Such innovations don't come without at least a little pain, however: The new ice-cube trays cannibalized Rubbermaid's existing product and rendered about $1 million worth of tooling obsolete, Schmitt says. But, he points out, the new trays simply worked better - and that's what counts.
"Innovation is how you keep things fresh," Schmitt explains. "That's how you reinvent your future sales and earnings stream and keep the consumer pleased with your efforts."
- Jonathan Burton
RELATED ARTICLE: ARNO PENZIAS
On Innovation - and Bell
Perhaps no company is as synonymous with consistently applicable innovations as Bell Laboratories, now a part of AT&T spin-off Lucent Technologies.
After all, Bell Labs is the company that improved upon the optical amplifiers used in fiber-optic cables and now is angling to transform futuristic information and communications technology into user-friendly devices.
And few executives understand the process of innovation better than Arno Penzias, who until last year was Bell Labs' Nobel Prize-winning head of research. Penzias is now chief scientist at Bell Labs, spending much of his time searching among the start-ups of Silicon Valley for technology that Lucent might consider valuable.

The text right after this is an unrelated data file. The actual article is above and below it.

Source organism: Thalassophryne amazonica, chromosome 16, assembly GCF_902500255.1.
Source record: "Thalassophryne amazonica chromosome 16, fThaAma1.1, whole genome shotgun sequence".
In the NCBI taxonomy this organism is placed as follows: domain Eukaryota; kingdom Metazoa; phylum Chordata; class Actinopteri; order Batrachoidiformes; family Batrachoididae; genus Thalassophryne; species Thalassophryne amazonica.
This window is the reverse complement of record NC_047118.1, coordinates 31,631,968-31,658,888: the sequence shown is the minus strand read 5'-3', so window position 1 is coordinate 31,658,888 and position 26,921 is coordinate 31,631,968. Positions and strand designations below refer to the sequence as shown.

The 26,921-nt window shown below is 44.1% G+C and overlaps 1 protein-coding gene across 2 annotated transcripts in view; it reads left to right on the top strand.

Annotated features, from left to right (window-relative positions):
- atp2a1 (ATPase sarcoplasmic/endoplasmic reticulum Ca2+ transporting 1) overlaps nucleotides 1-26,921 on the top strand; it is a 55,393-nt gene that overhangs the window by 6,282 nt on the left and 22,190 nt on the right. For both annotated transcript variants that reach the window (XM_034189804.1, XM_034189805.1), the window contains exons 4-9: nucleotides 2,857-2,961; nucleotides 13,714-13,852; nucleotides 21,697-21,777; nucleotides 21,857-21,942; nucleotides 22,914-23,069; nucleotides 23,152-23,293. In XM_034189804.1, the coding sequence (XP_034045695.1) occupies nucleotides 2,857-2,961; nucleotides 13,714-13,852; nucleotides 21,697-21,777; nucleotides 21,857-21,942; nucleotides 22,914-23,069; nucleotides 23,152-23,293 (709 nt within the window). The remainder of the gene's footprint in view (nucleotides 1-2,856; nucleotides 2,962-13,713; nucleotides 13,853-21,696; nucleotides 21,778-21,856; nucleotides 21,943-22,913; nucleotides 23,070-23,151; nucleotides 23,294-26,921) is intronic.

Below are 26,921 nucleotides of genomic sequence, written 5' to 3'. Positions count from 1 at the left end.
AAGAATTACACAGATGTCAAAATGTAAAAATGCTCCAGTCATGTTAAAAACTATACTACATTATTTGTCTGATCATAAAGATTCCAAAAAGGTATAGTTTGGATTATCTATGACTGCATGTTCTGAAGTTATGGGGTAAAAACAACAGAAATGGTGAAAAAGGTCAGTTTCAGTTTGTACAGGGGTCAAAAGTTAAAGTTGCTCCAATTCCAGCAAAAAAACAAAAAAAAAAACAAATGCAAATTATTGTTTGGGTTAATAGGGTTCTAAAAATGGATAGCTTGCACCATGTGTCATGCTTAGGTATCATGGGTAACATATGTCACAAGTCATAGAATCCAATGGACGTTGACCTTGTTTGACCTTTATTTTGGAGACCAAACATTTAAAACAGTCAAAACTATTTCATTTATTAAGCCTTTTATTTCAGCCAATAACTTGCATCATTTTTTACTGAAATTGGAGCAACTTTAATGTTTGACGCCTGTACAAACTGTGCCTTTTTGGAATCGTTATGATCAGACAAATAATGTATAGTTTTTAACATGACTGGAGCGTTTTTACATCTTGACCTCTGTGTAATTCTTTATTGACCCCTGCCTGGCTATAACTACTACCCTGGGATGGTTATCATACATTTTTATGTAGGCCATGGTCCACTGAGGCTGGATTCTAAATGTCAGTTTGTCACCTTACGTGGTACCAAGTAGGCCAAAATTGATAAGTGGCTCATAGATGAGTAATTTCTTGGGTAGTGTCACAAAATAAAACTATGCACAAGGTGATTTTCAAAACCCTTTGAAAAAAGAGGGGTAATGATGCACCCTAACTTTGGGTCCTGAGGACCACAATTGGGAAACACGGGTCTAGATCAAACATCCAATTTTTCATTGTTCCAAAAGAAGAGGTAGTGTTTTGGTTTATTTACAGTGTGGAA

Penzias sees a dramatically shifting innovation landscape for corporations in the future, driven largely by shorter product lifetimes. The dizzying pace of technological change renders the greatest new devices obsolete in a whisper - making it all the more difficult to be heard.
"If products last half as long as they used to," Penzias explains, "then we must generate new ones twice as fast."
But if demands on innovators have changed, the essence of innovation has not. "All innovation," Penzias says, "ultimately has to start with a desire to change the world in which your customers live. Twenty years from now, every toaster is going to have an Internet protocol address. How do you get there from here?"
At Bell Labs, researchers may work in teams or alone, but the line between departments is horizontal. and links remain close. Penzias says the key to a successful process is "shoe leather" - physical presence and personal discussion. "In a sick organization, people are managing upward," he observes. "In a healthy one, people are looking peer-to-peer."